Prices Align with Policymakers’ Intentions
The authors’ findings reveal an unexpected outcome in response to the warning label regulation: a price equilibrium that aligns with the objectives of policymakers. Notably, cereals deemed less healthy and labeled as such experience a significant loss in market share, whereas their healthier, unlabeled counterparts witness a substantial gain. In other words, firms increase the prices of unhealthier (labeled) products and drop or increase less the prices of healthier (unlabeled) products—a striking and perhaps unexpected pattern that is driven by the way different consumers respond to the warning labels.
Firms increase the prices of unhealthier (labeled) products and drop or increase less the prices of healthier (unlabeled) products—a striking and perhaps unexpected pattern that is driven by the way different consumers respond to the warning labels.
The adjustment of prices plays a pivotal role in this equilibrium. From a policymaker’s perspective, one of the most notable discoveries is the substantial impact of price changes on products with calorie and sugar labels. Furthermore, the study highlights that equilibrium price adjustments result in significant shifts in demand for unlabeled cereals. The research demonstrates that a mere .44% increase in market share for unlabeled cereals translates to a remarkable 12% of their total market share within the new equilibrium established post-regulation.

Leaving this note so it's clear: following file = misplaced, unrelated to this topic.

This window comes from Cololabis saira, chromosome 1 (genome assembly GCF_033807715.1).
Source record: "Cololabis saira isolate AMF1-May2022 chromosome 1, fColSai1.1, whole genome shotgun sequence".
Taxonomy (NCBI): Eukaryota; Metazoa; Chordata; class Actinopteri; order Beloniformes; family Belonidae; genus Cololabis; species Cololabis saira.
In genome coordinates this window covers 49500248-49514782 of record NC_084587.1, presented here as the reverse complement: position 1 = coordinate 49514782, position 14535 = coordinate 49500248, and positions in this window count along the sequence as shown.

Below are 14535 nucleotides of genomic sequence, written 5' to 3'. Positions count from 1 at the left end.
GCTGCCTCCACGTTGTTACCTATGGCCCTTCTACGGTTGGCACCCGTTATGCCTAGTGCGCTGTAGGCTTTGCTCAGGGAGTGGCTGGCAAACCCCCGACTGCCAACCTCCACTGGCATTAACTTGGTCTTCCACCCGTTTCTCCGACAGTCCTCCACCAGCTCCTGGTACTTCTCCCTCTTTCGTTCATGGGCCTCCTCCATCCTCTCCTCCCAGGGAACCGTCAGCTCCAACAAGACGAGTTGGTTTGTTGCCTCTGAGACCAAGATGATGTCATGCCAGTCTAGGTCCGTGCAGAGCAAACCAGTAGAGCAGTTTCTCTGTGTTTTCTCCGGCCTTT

We had the privilege of conducting an insightful interview with the authors, who generously shared captivating perspectives on their research for this article. Brace for an extraordinary journey that unveils the covert strategies of the market, where labeled cereals encounter the daunting challenge of skyrocketing prices: